Still Life looks at Marilyn from the inside out. Ultimately, it was the camera that was her friend and the rules of friendship applied – they respected each other. The unremarkable girl with the amazing smile. The sex goddess. The great dame. The movie star in the snapshots taken by the enlisted men in Korea. The worldwide seductress. She was, as Some Like it Hot director Billy Wilder described her, an original. “The first day a photographer took a picture of her,” he said, “she was a genius.”

Marilyn Monroe: Still Life is directed by Gail Levin for AMERICAN MASTERS. Susan Lacy is executive producer of AMERICAN MASTERS. Barry Schulman is director of cultural and arts programs for Thirteen/WNET New York.

To take AMERICAN MASTERS beyond the television broadcast and further explore the themes, stories, and personalities of masters past and present, the companion Web site (, created by Thirteen/WNET New York, offers interviews, essays, photographs, outtakes and other resources.

AMERICAN MASTERS is produced for PBS by Thirteen/WNET New York. This acclaimed series, now celebrating its 20th season, has become a cultural legacy in its own right. The AMERICAN MASTERS film library is one of the most highly honored in television history with profiles of more than 130 artistic giants. In addition to seven Peabodys, an Oscar and two Grammys, AMERICAN MASTERS has won 16 Emmys, including Outstanding Primetime Non-Fiction Series for 1999, 2000, 2001, 2003, and 2004.
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post May 15 2007, 10:26 PM
Post #22
♥Marilyn Forever♥

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From: Glasgow, UK
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Could anyone share this documentary? I know its alot to ask, but i would be so greatful if anyone could. Its so annoying because it hasn't even aired here in the UK yet and i doubt it ever will :(
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post Jul 11 2009, 09:03 PM
Post #23
Marilyn nut

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Just found out about this documentary and it sound excellent (also having watched a few clips on youtube). Does anyone have it and would be able to share it? Sorry to bump such an old thread but I guess threads are meant to be used.

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post Jul 16 2009, 11:52 PM
Post #24
Marilyn addict

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From: Greater Manchester UK
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anyone know if this will be shown in teh uk?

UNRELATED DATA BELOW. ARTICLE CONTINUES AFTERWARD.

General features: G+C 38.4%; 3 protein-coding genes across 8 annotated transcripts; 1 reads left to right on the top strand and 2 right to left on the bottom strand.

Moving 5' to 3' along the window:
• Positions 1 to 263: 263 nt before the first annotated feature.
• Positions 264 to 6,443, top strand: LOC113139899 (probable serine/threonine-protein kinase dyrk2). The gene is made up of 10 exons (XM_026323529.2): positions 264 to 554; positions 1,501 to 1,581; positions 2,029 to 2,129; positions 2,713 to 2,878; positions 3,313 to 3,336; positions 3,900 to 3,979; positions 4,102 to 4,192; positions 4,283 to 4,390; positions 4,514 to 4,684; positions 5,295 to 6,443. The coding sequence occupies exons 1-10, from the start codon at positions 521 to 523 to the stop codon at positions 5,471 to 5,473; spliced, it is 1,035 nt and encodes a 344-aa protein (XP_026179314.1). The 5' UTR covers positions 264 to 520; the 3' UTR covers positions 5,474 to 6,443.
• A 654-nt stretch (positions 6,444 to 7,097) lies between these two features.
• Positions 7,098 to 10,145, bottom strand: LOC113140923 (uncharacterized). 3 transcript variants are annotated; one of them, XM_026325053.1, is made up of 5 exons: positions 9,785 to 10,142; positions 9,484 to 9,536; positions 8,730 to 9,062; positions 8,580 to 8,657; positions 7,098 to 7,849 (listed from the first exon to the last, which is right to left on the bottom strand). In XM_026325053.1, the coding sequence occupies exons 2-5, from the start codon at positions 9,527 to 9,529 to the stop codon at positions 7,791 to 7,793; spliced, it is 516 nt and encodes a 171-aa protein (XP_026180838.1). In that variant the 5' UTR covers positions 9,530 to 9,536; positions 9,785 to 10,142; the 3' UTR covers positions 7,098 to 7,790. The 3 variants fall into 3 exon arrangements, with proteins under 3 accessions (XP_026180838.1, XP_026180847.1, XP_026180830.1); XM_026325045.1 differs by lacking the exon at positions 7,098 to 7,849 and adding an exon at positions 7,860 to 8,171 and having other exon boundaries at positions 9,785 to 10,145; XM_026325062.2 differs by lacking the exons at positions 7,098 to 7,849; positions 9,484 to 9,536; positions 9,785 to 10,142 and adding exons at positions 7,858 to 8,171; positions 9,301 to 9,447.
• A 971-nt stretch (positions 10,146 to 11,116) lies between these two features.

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post Jul 17 2009, 11:26 AM
Post #25
Glittering Mist

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A friend copied this for me and I saw it once, but I seem to have mislaid it. I think I might have thrown it away by mistake last time I moved house. So annoying. It's a good documentary on Marilyn's photographers, as yet unseen in the UK.
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Scottish Sugar
post Apr 6 2010, 04:00 PM
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Scotland's Marilyn Fanatic!

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I watched this docu for the first time today and I LOVED it. (IMG: It's up there with my favourite docu's on Marilyn. It's a refreshing look on Marilyn's career as a model and it doesn't focus on her actual life story, so there's none of the same rehashed information were used to hearing over and over again. HIGHLY recommended.

I got my copy from Melinda's site:
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post Dec 12 2010, 01:43 PM
Post #27
♥ Appleblossom ♥

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I still haven't seen the documentary as they haven't shown it on tv here...

...but I found it on YouTube! (IMG:

Part 1 of 6
Part 2 of 6
Part 3 of 6
Part 4 of 6
Part 5 of 6
Part 6 of 6

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post Dec 13 2010, 03:32 AM
Post #28
Norma Jeane Fanatic

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Brilliant, thanks for posting these links Paju! (IMG: (IMG: (IMG:
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post Apr 22 2014, 05:10 PM
Post #29
Marilyn addict

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From: United Kingdom
Real Name: EVA

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Found the full documentary on youtube today, it was my first time watching it and i thought it was rather good
but some comments from the obvious person that supposedly nearly met her seemed abit out of place?

This post has been edited by Eva: Apr 22 2014, 05:10 PM